LearnCoach founder Dave Cameron says students are feeling out of control and anxious ahead of this year’s NCEA exams, so more needs to be done to help them to feel prepared. Photo: Supplied

But because NCEA exams had been delayed, along with the deadline for some portfolios, there was still time to help students.

Regardless of Covid-19, about 90 percent of students did the majority of their learning for NCEA in the last month before exams; about 50 percent did most of their learning in the last two weeks.

While the Government would not want to encourage cramming, Cameron said these well-understood study patterns meant there was time to help students feel prepared for their assessments, by making self-directed learning tools available to students. Teachers could monitor that learning and intervene where necessary.

LearnCoach had about 105,000 students using its online NCEA resources ahead of the Covid lockdown, with that number growing by about 7000, after the lockdown was announced in March. While the platform already had a high level of market saturation, it had seen a significant increase in the amount of time students were spending online this year, in an effort to prepare for NCEA assessments.

He said this again spoke to the anxiety students felt, and their desire to do more to prepare.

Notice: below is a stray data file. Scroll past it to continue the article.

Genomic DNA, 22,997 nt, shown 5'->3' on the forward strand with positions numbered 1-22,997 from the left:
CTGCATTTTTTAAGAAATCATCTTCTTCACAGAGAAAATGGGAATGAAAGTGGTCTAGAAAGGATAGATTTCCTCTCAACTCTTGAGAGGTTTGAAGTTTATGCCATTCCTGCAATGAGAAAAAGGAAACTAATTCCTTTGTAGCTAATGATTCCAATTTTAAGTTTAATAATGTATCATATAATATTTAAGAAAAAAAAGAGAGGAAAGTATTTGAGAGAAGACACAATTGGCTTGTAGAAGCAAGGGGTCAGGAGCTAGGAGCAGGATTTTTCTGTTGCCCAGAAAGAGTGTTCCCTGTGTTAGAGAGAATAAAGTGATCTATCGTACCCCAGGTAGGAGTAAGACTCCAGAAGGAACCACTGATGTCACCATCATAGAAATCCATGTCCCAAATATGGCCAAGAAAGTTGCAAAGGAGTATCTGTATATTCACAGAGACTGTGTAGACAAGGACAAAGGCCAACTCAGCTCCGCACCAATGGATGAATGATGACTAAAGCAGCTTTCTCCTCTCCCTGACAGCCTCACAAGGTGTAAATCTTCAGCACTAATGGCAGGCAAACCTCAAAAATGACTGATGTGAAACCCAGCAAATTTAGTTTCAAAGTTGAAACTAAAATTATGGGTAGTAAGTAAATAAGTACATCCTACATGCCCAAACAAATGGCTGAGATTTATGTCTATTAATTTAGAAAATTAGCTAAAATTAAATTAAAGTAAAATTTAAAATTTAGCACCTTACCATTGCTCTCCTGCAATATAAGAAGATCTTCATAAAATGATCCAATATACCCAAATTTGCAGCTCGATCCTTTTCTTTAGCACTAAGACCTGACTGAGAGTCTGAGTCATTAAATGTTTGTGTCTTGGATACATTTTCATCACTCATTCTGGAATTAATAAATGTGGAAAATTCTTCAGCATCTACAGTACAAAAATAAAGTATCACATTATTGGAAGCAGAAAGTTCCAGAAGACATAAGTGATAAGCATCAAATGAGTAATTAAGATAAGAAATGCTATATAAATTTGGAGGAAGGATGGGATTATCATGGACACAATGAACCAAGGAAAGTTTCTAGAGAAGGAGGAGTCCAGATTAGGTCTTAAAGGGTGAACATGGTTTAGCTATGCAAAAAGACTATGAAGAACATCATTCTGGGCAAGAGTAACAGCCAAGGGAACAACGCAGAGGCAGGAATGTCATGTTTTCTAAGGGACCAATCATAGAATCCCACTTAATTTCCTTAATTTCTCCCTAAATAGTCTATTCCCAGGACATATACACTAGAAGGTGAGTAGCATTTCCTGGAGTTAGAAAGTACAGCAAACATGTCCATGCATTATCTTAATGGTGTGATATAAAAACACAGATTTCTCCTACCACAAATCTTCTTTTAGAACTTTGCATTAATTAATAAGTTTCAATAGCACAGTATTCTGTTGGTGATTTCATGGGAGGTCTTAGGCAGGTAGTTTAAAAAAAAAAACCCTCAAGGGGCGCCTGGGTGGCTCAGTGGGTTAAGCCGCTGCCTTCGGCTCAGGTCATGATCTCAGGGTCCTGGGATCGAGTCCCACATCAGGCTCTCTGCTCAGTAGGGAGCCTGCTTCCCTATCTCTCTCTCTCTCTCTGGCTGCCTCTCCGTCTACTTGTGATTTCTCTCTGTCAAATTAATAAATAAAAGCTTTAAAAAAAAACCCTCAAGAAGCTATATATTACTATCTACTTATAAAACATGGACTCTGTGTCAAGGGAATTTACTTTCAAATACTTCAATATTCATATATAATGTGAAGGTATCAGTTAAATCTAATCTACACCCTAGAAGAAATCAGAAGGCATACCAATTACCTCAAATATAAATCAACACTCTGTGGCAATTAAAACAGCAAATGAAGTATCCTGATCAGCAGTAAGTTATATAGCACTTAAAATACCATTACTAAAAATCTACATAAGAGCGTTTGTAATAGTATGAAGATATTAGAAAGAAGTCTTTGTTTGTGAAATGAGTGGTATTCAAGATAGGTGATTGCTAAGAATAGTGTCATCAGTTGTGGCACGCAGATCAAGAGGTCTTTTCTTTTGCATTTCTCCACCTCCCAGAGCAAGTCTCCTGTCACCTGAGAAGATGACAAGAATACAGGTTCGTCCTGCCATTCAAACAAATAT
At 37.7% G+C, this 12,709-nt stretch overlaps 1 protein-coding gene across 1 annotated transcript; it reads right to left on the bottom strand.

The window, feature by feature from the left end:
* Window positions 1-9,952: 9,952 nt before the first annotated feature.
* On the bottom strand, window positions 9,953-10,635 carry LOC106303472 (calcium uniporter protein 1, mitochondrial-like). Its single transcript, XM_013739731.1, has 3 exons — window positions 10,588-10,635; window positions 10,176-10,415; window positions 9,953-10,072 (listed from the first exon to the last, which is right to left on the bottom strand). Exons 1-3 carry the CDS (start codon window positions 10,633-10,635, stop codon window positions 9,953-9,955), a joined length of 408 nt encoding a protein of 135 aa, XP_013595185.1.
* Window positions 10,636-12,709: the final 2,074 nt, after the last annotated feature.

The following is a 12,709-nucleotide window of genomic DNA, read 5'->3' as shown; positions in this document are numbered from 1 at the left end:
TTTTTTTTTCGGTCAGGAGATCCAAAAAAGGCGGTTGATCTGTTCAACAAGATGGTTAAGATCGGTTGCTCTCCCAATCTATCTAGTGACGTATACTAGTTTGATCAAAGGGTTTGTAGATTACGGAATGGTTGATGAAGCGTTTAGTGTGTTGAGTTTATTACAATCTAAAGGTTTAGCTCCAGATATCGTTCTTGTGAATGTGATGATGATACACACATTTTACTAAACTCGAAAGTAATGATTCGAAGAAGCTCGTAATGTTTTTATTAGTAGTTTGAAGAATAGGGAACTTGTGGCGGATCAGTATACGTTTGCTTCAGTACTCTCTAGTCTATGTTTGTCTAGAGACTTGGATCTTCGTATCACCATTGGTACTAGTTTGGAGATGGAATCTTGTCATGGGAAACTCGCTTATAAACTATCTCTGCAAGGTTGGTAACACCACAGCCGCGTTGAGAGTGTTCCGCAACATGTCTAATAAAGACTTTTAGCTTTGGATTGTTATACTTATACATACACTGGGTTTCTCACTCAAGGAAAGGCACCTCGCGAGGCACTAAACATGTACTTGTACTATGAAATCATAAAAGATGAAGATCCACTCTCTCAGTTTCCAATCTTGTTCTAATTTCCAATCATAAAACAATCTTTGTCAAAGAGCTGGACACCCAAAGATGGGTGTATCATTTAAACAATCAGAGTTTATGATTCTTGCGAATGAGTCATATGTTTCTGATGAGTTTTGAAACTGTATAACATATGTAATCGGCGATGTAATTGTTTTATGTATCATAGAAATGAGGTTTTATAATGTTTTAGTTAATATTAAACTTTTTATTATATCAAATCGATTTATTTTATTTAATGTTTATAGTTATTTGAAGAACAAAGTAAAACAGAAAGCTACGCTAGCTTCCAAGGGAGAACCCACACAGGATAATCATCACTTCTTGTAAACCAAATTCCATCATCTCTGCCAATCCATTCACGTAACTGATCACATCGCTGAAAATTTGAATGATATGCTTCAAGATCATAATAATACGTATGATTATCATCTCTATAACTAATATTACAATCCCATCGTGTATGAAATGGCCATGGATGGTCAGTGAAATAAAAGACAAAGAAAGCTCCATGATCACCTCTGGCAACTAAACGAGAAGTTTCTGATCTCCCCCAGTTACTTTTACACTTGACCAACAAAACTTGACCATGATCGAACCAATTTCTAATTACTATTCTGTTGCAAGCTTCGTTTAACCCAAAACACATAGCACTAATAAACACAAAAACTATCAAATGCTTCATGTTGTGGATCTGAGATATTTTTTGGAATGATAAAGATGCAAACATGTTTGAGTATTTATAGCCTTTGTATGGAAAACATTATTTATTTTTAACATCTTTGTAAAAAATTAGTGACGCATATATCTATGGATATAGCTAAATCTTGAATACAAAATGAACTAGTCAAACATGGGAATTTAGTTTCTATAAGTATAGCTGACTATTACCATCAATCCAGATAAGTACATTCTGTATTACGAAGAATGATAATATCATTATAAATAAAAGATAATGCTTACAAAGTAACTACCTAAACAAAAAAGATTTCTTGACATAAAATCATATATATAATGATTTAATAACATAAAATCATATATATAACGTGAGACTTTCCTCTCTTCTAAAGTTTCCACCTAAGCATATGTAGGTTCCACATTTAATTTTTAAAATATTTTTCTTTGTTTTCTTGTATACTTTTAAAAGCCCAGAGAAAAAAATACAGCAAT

While Cameron was calling for more help from Government, NZQA has already made a range of adjustments to account for this year’s disruption, including moving back exam dates, and postponing deadlines for portfolios for subjects such as design. NZQA has also made some specific online platforms available for students and teachers.

There has also been an adjustment to students’ ability to earn extra learning recognition credits, and fewer credits needed across core university entrance approved subjects in order to gain entrance into a New Zealand university (as well as expected discretion from universities). There have been additional adjustments made for Auckland secondary students due to the impact of the second lockdown. 

While changes to credit requirements would help students pass, extra support and pastoral care was needed to help students and staff deal with workload and anxiety.

NZQA deputy chief executive of achievement Kristine Kilkelly said the wellbeing of students was a priority. 

“One of our main areas of focus has been to help schools in using NCEA’s flexibility to support students who find themselves in a wide range of different situations.”

This included re-planning learning programmes and assessments. 

“We have also recently provided advice to schools around their final preparations in the lead up to exams,” she said, adding that support and advice was ongoing, and that NZQA’s guidance on managing exam pressure had been updated to reflect the Covid-19 situation.

“There’s real potential that they’ve fallen off a cliff and it’s very uncertain whether it’ll be possible to get some of those students back.”